Report on Colima (Mexico) — 18 January-24 January 2017
Smithsonian / US Geological Survey Weekly Volcanic Activity Report, 18 January-24 January 2017
Managing Editor: Sally Kuhn Sennert
Please cite this report as:
Global Volcanism Program, 2017. Report on Colima (Mexico). In: Sennert, S K (ed.), Weekly Volcanic Activity Report, 18 January-24 January 2017. Smithsonian Institution and US Geological Survey.
19.514°N, 103.62°W; summit elev. 3850 m
All times are local (unless otherwise noted)
The Unidad Estatal de Protección Civil de Colima reported that at 0027 on 18 January a moderate-to-large explosion at Colima ejected incandescent material as far as 2 km onto the W, SW, SE, and N flanks.
Based on webcam and satellite images, the Mexico City MWO, and pilot observations, the Washington VAAC reported that during 18-24 January ash plumes from Colima rose to altitudes of 4.1-6.7 km (15,000-25,000 ft) a.s.l. and drifted in multiple directions. On 19 January explosions were recorded by the webcam and noted by the Jalisco Civil protection agency; ashfall was also reported in Comala and Cuauhtémoc by the agency. A strong thermal anomaly was identified in satellite images. Remnant ash clouds were centered about 350 km SE on 20 January and about 185 km S on 22 January. A large ash plume rose to an altitude of 10.7 km (35,000 ft) a.s.l. on 23 January and drifted NE.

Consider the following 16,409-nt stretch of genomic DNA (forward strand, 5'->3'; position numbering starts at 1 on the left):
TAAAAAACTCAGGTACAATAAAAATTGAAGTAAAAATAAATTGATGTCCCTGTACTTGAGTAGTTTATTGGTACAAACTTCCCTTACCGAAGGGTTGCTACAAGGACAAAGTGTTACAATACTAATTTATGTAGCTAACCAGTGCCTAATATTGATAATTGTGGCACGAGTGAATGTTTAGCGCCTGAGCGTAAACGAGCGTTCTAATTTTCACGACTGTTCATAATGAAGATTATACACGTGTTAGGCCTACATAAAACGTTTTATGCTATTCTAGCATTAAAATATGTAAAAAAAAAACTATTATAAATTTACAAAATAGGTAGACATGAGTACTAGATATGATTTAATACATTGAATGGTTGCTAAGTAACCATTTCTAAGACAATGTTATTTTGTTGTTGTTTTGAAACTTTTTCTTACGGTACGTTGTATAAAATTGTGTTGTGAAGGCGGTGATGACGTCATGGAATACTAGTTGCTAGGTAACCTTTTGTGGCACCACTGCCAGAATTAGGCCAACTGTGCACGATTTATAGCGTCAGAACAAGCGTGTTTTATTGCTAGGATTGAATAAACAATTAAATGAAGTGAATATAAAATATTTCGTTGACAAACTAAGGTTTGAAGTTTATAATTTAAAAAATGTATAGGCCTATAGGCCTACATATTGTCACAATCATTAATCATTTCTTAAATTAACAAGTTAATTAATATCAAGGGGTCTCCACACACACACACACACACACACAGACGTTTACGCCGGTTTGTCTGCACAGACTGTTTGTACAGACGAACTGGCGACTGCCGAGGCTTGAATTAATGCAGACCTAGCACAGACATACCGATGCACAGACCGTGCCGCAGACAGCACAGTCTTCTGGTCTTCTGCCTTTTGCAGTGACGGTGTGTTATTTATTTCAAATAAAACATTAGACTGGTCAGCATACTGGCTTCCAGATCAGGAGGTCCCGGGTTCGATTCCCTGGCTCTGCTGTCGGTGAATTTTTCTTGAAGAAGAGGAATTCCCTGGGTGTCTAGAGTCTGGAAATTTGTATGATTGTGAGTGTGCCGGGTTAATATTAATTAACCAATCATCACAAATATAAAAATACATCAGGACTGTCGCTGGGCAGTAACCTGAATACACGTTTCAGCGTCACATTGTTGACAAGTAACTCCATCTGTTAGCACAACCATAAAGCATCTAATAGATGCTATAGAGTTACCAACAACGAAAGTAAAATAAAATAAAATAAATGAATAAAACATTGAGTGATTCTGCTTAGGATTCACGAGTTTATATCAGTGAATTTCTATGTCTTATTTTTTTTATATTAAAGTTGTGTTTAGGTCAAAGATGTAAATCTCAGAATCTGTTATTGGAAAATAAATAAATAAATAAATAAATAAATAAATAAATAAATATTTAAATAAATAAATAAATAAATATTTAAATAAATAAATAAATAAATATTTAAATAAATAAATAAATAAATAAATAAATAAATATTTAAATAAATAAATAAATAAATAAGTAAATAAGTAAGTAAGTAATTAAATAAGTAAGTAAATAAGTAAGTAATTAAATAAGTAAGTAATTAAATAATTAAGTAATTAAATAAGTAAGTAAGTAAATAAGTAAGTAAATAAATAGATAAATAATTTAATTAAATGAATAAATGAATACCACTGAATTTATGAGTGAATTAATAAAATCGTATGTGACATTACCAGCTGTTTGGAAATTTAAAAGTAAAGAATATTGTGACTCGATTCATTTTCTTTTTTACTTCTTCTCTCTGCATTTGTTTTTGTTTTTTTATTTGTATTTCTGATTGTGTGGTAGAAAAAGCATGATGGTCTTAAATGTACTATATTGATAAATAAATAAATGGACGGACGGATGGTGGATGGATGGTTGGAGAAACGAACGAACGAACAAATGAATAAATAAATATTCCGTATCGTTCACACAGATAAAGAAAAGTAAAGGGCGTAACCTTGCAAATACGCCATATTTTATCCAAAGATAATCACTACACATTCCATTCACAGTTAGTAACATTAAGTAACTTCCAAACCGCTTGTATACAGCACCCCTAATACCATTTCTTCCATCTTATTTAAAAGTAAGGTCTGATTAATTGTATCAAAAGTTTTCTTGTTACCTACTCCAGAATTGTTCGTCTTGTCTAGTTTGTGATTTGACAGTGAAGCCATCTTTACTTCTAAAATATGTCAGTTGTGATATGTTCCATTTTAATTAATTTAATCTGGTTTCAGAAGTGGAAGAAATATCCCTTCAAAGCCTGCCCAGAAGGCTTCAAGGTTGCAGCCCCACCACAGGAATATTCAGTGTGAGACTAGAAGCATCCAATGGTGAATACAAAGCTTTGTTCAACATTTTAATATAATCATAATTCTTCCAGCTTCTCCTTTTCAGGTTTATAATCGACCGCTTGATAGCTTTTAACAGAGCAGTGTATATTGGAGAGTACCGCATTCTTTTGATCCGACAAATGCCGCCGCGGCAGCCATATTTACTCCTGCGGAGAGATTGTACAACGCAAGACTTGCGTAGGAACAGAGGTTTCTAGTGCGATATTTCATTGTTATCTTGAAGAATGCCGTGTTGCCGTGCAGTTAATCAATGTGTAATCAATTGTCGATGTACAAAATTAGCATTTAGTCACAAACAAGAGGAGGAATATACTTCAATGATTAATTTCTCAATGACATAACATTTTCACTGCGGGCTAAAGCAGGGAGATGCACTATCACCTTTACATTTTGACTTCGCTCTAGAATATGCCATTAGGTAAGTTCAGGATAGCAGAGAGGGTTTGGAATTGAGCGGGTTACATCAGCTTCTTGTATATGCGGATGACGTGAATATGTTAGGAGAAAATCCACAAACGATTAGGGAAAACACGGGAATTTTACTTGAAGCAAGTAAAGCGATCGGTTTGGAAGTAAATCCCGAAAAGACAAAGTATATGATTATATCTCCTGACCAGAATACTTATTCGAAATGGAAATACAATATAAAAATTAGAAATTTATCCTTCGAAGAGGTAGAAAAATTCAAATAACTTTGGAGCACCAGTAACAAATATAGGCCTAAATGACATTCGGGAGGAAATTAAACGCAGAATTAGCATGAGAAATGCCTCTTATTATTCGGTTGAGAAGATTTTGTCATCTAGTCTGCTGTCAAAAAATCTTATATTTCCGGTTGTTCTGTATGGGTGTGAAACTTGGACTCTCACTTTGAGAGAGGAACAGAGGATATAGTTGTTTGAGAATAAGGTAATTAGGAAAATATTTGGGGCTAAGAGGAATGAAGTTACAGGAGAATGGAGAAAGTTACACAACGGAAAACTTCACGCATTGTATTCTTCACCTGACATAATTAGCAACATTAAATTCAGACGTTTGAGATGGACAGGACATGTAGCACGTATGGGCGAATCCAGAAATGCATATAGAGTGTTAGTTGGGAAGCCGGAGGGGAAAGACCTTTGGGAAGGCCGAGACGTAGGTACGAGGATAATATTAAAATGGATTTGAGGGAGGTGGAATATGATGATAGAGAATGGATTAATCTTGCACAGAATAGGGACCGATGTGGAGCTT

Geologic Background. The Colima volcanic complex is the most prominent volcanic center of the western Mexican Volcanic Belt. It consists of two southward-younging volcanoes, Nevado de Colima (the 4320 m high point of the complex) on the north and the 3850-m-high historically active Volcán de Colima at the south. A group of cinder cones of late-Pleistocene age is located on the floor of the Colima graben west and east of the Colima complex. Volcán de Colima (also known as Volcán Fuego) is a youthful stratovolcano constructed within a 5-km-wide caldera, breached to the south, that has been the source of large debris avalanches. Major slope failures have occurred repeatedly from both the Nevado and Colima cones, and have produced a thick apron of debris-avalanche deposits on three sides of the complex. Frequent historical eruptions date back to the 16th century. Occasional major explosive eruptions (most recently in 1913) have destroyed the summit and left a deep, steep-sided crater that was slowly refilled and then overtopped by lava dome growth.